On a snowy night in my hometown of Chicago, on March 12, 1988, I walked slowly to my groom, to an acoustic version of the Beatles’ "Imagine," played by a very cool trio. As I write this in the autumn of 2023, I reflect on the many unimaginable experiences we have shared and how many imagined dreams have come true.
When we married, I was 33 and he was 31. I, with long brown hair tucked into my sister’s veil worn four years earlier. He, with wild brown curls and incandescent blue eyes. I had not known him that long although I knew I wanted a long life with him.
We first met at a bar in Washington, D.C. On a third date at a chilly restaurant, he saw me shivering, took off his sweater and handed it to me. It smelled of musk and of him, and I got warm way beneath my skin. Two years later, he was in a tuxedo and I was in a white satin dress and satin heels studded with rhinestones.
As the ceremony began, my imagination bloomed with the beauty of the aisle lined with stalks of red and white roses — and with the love I felt for everyone in the room.
As we walked back up that aisle, officially husband and wife, I imagined we would still be together into old age. This, while another favorite song of ours played, again from the Beatles, "When I’m 64."
The bounty of what has transpired since our wedding night is unimaginable — lots of wonder, lots of sorrow, lots of endurance. During the ensuing decades, we raised four sons, lost four parents, navigated illnesses, and felt the lonely sting of an emptying nest. We have fought and forgiven and endured pockets of malaise, always grateful that the answer is “yes” to these lyrics from one of our wedding songs: “Will you still need me, will you still feed me, when I’m 64" (although I do most of the cooking).
We have come to know that we need each other, our history holders, through sickness and loss, through crazy years of juggling four children very close in age. Shortly after turning 39, I had birthed four boys in three years — twins made that happen.
It was unimaginable as a giddy bride, aglow with youth and a sinewy figure and raging hormones, that soon, too soon, I would be part of a tribe (wearing stretch pants on a different body). Soon, too soon, the love for one husband was diffused among five people. Soon, too soon, I would be sleepless and cranky, watching Big Bird at dawn under a pile of kids, in my polyester gray bathrobe, splattered with mashed peas and breast milk.
As the years unfolded and toddlers turned into teens who turned into lanky young men out on their own, I think of our wedding songs and they still give us strength. Beyond the challenges of building a strong family, we realize how much we need each other while trying to explain the inexplicable to our tribe of millennials who are coming of age with war after war.
We tell them that the world has always been filled with chaos and carnage and somehow the generations survive. We tell them to have hope because we have hope, and that they have our undying love. (As the Beatles also reminded us in another epic song: All You Need Is Love.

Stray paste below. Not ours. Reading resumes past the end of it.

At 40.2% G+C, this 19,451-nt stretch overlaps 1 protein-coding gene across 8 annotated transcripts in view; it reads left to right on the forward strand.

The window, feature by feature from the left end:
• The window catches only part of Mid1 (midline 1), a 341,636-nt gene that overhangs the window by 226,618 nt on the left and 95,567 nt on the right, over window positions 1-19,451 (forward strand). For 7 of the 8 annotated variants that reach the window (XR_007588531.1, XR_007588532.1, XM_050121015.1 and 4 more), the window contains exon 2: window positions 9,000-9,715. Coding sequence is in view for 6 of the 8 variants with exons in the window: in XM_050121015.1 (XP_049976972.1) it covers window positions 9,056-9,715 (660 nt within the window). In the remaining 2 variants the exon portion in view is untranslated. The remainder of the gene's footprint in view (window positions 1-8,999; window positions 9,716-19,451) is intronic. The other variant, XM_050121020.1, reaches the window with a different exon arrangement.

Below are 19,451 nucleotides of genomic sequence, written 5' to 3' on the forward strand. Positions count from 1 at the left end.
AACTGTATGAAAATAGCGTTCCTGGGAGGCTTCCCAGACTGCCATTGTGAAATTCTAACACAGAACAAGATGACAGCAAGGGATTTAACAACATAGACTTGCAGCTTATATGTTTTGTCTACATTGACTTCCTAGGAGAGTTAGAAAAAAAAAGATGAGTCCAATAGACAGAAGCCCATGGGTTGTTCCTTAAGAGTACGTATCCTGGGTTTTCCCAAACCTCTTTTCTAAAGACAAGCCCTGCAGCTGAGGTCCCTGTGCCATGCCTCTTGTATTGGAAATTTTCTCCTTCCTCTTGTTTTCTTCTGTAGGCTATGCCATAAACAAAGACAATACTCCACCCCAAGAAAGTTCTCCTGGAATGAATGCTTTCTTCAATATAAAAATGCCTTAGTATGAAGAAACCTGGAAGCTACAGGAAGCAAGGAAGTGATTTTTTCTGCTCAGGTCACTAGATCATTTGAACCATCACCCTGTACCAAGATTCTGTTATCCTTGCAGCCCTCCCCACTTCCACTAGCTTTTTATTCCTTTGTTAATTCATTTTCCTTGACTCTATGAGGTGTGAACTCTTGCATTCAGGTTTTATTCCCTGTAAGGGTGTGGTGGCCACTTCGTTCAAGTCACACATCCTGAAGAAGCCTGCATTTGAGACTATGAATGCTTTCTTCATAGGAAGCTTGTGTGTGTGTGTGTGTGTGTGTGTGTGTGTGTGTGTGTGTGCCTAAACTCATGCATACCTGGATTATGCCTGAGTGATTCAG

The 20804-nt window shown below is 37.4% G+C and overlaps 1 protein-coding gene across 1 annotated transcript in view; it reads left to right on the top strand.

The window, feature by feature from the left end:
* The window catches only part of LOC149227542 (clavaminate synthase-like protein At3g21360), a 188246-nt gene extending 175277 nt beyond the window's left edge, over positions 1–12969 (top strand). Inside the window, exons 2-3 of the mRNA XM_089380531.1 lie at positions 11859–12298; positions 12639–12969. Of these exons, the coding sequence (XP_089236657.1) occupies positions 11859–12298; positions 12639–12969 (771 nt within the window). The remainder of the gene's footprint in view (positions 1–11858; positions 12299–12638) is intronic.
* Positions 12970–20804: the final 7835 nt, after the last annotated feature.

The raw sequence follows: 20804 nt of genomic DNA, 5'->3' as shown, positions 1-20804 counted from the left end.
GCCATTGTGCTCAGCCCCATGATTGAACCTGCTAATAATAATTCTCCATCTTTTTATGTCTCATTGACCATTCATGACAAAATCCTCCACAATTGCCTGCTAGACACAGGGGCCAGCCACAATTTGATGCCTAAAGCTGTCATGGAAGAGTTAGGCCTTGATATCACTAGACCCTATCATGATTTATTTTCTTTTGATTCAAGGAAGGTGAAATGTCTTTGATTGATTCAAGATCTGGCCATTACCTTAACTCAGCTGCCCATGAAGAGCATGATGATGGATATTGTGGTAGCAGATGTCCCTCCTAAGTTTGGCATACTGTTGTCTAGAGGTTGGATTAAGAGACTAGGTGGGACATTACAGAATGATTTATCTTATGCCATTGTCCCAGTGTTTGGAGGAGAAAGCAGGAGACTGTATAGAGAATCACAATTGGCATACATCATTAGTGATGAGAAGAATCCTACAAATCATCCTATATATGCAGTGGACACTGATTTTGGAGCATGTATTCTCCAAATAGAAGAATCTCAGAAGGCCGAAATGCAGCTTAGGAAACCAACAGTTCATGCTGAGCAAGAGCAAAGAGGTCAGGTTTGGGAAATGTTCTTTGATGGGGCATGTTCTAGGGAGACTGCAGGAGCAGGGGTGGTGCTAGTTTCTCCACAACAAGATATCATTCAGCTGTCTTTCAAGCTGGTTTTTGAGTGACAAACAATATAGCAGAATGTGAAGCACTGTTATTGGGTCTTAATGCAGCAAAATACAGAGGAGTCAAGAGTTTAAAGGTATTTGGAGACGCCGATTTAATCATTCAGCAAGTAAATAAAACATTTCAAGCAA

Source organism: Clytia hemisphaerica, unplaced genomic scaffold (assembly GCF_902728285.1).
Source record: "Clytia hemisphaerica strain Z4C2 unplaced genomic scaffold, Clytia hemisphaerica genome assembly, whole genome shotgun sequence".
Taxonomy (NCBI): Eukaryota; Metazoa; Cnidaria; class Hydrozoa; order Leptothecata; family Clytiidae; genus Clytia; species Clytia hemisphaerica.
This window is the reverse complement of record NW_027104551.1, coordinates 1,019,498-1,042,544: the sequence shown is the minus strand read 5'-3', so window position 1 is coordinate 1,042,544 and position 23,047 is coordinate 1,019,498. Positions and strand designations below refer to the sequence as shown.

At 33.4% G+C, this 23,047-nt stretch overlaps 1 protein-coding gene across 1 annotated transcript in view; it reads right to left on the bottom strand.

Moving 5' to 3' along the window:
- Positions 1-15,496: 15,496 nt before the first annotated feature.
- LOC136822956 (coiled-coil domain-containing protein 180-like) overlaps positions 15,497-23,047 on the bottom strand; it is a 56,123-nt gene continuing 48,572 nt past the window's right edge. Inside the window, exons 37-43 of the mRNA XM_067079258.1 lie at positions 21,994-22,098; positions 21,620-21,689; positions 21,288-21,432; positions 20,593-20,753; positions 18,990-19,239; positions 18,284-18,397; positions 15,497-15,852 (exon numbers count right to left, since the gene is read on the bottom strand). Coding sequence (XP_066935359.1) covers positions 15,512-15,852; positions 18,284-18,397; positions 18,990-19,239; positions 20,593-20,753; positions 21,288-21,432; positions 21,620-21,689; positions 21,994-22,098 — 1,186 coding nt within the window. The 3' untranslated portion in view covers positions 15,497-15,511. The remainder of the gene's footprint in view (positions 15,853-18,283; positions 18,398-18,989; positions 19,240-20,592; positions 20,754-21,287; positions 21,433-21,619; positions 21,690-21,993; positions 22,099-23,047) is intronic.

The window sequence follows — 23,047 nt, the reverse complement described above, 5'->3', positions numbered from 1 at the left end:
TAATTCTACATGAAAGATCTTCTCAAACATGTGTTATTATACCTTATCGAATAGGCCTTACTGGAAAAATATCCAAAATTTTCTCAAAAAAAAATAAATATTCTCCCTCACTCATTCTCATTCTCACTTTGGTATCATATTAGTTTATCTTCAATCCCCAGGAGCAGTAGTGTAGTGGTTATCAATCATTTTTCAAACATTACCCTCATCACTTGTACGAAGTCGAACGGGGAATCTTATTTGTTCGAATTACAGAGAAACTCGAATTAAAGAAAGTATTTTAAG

John Lennon, who wrote "Imagine," loved deeply and lived too briefly with hope, embodied in these words from the song we chose as our anthem to start a marriage:
Imagine all the people
Livin' life in peace
You may say I'm a dreamer
But I'm not the only one
I hope someday you'll join us
And the world will be as one
If we do not have our dreams, what do we have? As I have moved past 64 and plan on hitting 99, I will continue to cling to John Lennon’s dream. I will not accept that anything is an "Impossible Dream," another song I love popularized in the 1965 musical Man of La Mancha.
I was radiant walking arm-and-arm with my Chuck, my groom, wedged in roses, afloat with joy. We are now wedged together until death do us part, grateful that we prevailed through the roller coaster of marriage, and the turbulence of life. We are grateful that we can laugh and fight and still say yes, to most of these questions raised by the Beatles long ago, though I would definitely lock the door, likely by midnight:
… When I get older losing my hair
Many years from now
Will you still be sending me a Valentine
Birthday greetings bottle of wine
… If I'd been out till quarter to three
Would you lock the door
Will you still need me, will you still feed me
When I'm sixty-four
He chose the song to which we would dance our first dance as a married couple, "When a Man Loves a Woman" written by Calvin Lewis and Andrew Wright. This song of forever love was initially recorded by Percy Sledge in 1966, and ascended to Number One on both the Billboard Hot 100 and R&B singles charts.
My silver-haired husband is watching hockey tonight, in his blue leather recliner, his ritual most nights that his beloved Washington Capitals play. I think of the first kiss and first dance, the perils and plusses of aging, shared with this man for going on 36 years.
We managed to forge onward throughout it all, a long life together that started on a snowy night, with this song:
When a man loves a woman
Can't keep his mind on nothin' else
He'd trade the world
For the good thing he's found
Same goes for this woman who found this man. Finders keepers.
This special issue of The Ethel is devoted to music and how it shapes — and strengthens — our memories. For more on this topic from AARP, including videos, events and memory games, visit aarp.org/musicandmemory
What was YOUR wedding song? Let us know in the comments below.